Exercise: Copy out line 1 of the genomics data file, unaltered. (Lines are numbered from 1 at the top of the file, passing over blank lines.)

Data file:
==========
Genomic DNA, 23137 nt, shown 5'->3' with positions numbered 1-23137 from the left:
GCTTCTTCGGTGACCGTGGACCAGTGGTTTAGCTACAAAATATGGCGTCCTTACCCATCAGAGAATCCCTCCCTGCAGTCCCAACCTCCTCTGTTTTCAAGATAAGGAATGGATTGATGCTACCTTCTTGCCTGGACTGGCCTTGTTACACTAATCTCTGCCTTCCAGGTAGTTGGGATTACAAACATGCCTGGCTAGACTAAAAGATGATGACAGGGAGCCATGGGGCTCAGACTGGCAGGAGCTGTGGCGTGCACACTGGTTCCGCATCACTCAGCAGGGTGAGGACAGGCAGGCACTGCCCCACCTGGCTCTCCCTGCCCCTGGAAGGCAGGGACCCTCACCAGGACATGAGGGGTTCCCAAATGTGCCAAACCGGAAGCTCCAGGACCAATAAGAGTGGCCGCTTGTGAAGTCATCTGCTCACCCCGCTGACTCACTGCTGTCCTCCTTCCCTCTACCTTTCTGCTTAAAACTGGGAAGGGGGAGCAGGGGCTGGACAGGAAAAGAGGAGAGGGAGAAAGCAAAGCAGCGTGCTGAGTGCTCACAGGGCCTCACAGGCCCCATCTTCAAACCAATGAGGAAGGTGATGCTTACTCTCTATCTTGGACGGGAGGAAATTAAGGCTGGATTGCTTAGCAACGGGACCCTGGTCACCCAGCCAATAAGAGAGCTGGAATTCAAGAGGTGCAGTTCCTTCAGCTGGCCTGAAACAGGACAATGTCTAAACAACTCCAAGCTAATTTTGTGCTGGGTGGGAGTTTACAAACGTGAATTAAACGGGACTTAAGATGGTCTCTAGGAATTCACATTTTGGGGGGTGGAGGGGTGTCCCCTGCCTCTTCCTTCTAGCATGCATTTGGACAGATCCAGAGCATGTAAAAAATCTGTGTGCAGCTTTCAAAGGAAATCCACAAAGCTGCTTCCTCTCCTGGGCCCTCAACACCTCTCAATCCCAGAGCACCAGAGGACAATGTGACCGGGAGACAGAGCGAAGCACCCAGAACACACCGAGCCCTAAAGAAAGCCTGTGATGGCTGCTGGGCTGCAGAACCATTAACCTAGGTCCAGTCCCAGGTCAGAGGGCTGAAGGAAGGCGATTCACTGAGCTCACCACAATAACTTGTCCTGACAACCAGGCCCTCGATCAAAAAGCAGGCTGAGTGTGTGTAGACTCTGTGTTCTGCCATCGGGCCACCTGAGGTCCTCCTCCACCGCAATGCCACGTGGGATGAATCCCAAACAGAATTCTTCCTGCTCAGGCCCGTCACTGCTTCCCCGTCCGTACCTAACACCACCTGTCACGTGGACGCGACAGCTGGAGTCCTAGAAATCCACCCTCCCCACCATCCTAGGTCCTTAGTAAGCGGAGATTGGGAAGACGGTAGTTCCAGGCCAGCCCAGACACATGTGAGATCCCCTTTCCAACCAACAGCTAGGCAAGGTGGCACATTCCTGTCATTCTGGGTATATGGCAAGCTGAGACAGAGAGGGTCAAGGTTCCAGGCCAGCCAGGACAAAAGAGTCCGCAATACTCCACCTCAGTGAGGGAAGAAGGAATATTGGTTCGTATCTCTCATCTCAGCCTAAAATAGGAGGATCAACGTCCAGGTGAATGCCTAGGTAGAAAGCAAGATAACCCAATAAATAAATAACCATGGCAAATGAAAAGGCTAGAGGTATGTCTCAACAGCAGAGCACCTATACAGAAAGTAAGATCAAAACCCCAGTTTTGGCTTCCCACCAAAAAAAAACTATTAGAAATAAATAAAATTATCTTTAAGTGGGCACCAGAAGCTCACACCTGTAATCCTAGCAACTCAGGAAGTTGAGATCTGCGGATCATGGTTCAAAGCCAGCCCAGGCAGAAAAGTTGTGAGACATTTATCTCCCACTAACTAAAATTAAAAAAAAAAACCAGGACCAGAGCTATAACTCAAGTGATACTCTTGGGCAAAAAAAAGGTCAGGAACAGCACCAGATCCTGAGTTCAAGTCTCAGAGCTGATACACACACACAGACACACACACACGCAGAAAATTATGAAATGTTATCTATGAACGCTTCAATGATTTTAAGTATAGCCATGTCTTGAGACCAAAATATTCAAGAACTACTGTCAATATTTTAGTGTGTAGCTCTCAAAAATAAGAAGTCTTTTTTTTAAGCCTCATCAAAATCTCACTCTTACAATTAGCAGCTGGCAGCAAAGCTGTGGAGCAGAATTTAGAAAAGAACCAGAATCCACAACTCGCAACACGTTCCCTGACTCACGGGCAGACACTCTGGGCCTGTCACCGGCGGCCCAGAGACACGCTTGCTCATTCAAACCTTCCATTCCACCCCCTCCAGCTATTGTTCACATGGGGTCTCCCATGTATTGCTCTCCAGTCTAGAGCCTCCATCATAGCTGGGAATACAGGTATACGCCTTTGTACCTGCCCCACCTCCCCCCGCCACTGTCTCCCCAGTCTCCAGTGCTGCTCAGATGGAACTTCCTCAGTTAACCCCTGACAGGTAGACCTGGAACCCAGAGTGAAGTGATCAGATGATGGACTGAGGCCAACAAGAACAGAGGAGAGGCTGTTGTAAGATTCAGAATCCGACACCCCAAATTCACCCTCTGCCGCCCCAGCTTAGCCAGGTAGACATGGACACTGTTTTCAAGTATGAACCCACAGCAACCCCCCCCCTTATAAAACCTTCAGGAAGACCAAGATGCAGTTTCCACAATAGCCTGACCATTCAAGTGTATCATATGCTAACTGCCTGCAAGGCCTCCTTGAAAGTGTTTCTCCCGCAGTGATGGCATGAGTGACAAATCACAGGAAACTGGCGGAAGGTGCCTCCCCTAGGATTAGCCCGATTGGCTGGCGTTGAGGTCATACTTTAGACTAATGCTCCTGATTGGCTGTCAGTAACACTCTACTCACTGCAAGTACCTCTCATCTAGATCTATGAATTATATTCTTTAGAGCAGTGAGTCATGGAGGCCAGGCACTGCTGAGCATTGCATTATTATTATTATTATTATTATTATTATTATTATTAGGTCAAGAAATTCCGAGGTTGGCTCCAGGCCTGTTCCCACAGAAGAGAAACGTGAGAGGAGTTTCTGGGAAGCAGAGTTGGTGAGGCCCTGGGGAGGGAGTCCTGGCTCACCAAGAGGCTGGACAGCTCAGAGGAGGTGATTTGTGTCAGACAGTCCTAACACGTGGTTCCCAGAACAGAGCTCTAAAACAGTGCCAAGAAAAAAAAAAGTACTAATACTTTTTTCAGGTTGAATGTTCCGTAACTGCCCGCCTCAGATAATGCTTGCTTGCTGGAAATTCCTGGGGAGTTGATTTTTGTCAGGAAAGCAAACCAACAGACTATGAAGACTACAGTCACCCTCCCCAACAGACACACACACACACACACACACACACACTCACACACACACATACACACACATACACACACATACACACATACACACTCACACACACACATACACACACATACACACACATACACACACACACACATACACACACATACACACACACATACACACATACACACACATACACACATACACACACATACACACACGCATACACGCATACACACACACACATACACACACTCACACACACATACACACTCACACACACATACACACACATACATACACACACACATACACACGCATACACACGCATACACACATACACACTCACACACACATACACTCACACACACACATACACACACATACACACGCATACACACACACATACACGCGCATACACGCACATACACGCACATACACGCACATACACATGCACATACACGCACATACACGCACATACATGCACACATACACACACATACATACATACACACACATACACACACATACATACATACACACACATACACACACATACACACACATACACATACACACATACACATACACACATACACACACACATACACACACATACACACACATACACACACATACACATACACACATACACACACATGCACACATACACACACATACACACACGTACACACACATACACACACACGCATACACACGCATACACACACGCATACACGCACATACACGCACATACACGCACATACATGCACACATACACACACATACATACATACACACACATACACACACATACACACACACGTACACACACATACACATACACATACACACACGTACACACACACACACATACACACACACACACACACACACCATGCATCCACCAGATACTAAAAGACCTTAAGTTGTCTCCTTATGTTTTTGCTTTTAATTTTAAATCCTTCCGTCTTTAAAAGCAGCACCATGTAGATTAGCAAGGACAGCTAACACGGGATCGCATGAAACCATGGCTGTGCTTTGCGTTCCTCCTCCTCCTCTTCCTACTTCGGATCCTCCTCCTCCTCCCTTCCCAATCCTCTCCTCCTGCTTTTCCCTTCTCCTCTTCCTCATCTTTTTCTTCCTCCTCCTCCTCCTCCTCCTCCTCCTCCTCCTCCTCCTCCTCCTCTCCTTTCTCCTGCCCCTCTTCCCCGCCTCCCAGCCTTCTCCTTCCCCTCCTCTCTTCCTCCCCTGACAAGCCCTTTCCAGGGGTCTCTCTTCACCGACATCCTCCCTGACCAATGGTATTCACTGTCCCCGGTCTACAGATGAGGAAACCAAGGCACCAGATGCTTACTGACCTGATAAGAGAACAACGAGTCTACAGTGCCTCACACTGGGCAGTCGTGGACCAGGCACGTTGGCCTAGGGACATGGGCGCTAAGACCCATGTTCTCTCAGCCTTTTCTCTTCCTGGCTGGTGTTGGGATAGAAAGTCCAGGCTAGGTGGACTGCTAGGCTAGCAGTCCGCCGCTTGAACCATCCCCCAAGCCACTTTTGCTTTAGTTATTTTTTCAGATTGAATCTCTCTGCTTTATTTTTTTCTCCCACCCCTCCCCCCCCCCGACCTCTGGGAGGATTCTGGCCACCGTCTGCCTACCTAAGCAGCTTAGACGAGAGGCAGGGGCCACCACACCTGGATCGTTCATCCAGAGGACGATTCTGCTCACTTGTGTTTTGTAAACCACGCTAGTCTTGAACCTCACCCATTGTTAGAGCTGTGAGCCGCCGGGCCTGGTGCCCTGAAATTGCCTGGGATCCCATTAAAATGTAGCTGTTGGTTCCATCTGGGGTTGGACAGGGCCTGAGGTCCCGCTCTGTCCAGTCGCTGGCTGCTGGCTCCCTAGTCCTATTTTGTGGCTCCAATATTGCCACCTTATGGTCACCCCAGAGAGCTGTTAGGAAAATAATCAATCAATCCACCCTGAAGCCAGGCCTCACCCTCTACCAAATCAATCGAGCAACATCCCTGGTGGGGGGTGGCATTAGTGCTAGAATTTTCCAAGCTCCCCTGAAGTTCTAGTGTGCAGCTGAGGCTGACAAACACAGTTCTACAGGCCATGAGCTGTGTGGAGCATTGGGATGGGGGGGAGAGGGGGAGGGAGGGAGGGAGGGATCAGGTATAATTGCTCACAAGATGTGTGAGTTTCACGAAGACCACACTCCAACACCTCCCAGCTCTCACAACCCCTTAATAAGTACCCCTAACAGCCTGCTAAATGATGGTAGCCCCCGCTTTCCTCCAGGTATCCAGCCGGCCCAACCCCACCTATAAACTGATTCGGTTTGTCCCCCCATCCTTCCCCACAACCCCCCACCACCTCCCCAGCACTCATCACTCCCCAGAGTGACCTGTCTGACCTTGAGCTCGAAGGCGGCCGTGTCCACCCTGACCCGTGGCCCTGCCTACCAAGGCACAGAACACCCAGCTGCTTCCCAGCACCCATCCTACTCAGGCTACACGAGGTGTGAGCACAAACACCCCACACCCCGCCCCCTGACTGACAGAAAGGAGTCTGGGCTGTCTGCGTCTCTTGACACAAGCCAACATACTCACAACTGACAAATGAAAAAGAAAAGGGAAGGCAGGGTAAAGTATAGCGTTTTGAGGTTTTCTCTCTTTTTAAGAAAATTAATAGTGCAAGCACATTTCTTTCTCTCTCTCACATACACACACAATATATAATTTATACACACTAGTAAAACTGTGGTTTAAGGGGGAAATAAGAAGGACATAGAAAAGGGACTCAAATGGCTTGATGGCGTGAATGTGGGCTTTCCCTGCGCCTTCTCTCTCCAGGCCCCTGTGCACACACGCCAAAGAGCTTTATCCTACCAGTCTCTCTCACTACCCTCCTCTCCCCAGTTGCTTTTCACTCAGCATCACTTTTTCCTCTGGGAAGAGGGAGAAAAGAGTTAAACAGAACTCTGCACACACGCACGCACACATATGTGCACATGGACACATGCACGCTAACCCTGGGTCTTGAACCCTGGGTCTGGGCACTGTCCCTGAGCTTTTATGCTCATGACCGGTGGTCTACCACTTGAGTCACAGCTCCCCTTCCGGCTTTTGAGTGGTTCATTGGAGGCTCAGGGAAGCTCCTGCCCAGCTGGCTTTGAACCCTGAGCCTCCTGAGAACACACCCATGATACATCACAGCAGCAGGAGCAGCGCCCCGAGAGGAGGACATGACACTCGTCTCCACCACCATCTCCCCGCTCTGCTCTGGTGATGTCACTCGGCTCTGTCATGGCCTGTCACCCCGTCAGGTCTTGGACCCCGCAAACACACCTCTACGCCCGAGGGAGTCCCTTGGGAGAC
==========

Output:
Genomic DNA, 23137 nt, shown 5'->3' with positions numbered 1-23137 from the left: